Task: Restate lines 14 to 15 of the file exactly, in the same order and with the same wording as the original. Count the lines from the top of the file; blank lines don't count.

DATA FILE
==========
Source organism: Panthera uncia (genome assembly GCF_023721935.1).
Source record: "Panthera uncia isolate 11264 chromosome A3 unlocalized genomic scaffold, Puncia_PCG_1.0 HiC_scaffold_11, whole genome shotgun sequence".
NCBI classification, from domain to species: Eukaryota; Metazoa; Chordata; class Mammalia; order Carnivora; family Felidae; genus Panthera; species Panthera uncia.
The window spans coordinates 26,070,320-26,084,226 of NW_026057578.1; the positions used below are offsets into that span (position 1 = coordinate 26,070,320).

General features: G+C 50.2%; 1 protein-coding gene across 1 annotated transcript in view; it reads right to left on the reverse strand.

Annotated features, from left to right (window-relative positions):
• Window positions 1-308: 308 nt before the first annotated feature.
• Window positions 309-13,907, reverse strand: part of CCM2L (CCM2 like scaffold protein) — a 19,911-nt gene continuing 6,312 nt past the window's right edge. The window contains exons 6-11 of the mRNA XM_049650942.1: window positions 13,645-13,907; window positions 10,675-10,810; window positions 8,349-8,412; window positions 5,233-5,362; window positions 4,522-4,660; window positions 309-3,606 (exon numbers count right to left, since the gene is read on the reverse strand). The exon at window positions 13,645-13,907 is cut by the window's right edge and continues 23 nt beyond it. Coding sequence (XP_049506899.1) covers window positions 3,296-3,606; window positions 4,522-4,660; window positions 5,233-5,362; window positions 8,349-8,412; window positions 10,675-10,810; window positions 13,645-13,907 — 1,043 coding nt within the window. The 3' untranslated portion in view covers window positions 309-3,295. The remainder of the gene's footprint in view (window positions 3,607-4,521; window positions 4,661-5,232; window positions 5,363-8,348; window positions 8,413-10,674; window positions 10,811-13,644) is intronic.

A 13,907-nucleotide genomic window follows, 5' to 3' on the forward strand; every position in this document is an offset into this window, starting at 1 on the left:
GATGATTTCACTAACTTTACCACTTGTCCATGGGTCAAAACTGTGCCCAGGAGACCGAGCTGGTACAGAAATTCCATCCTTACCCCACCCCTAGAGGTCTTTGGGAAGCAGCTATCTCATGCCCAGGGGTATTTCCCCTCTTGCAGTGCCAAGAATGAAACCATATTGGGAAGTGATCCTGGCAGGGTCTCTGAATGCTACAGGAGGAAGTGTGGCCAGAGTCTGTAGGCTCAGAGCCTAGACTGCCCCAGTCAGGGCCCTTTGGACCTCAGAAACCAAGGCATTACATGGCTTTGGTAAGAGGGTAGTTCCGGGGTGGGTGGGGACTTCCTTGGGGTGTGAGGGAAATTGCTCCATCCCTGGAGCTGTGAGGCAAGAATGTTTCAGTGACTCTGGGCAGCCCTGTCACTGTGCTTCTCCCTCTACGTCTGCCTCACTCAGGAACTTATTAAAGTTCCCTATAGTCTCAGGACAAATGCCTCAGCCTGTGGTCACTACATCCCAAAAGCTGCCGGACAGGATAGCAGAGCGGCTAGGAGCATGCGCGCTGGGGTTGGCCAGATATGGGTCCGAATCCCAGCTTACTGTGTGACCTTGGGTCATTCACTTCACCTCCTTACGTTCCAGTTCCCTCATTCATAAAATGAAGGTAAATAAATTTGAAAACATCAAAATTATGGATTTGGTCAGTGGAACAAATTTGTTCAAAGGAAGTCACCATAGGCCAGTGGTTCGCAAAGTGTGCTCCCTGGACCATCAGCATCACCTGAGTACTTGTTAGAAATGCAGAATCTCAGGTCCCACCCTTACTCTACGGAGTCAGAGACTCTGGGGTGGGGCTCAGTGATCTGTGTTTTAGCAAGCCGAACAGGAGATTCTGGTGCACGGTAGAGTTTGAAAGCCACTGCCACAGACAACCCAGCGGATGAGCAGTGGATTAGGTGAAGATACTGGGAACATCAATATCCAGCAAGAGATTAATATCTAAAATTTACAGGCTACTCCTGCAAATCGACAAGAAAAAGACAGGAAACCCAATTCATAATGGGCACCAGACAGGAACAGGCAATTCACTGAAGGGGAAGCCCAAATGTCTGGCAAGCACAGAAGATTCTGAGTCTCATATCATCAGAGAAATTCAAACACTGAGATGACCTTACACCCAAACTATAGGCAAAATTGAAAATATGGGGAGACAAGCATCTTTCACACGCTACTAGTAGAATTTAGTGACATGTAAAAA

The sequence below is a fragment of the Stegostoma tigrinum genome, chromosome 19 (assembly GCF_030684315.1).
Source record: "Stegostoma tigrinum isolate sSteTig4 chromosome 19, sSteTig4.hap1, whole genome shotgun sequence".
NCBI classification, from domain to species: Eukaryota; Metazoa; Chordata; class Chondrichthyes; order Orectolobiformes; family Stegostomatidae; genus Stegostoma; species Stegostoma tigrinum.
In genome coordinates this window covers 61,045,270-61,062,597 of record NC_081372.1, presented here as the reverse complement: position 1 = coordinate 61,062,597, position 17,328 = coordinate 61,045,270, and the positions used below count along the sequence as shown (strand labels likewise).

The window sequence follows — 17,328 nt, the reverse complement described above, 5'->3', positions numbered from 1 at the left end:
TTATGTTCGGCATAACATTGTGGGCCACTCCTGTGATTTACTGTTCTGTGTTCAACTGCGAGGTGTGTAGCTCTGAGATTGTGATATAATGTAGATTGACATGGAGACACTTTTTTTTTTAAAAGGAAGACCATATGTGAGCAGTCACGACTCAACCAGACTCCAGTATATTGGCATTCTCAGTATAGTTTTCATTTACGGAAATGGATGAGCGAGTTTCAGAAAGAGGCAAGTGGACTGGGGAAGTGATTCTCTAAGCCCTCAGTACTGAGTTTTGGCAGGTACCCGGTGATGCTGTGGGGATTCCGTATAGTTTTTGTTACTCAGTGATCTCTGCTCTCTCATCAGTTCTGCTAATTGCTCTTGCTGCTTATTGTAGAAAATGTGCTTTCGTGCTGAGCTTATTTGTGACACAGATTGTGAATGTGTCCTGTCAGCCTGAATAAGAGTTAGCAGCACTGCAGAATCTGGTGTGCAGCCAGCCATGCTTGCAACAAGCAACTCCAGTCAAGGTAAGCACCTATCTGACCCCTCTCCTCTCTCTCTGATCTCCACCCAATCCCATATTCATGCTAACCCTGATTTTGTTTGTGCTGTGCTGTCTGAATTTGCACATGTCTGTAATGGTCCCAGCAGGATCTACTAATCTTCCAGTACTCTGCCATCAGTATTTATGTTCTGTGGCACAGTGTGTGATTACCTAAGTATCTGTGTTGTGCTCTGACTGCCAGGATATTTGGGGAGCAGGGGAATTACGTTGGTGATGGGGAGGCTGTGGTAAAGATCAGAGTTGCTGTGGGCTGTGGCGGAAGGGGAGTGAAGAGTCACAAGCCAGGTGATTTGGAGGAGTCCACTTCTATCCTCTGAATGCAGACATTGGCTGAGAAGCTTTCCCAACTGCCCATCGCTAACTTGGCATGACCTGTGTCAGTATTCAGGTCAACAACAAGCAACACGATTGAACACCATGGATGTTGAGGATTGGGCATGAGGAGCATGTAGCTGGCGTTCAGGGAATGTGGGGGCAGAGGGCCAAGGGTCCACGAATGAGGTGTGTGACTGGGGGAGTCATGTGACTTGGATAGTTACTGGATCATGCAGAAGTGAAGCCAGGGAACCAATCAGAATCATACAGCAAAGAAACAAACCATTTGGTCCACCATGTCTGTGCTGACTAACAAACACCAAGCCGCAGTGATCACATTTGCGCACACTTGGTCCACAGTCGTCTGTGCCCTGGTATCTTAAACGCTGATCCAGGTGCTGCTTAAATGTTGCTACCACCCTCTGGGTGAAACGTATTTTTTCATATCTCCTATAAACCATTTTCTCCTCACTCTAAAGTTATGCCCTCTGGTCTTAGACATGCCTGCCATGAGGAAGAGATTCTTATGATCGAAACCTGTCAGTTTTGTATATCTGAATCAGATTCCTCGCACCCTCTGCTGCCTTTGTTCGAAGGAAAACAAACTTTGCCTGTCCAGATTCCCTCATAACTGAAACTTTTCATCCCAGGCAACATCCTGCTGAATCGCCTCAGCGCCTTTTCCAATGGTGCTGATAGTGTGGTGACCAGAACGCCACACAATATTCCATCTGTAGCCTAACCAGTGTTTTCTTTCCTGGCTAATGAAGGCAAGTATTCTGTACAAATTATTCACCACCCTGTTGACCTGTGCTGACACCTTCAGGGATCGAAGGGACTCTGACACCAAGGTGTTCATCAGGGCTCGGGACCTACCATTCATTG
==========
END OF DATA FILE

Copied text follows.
In genome coordinates this window covers 61,045,270-61,062,597 of record NC_081372.1, presented here as the reverse complement: position 1 = coordinate 61,062,597, position 17,328 = coordinate 61,045,270, and the positions used below count along the sequence as shown (strand labels likewise).

The window sequence follows — 17,328 nt, the reverse complement described above, 5'->3', positions numbered from 1 at the left end: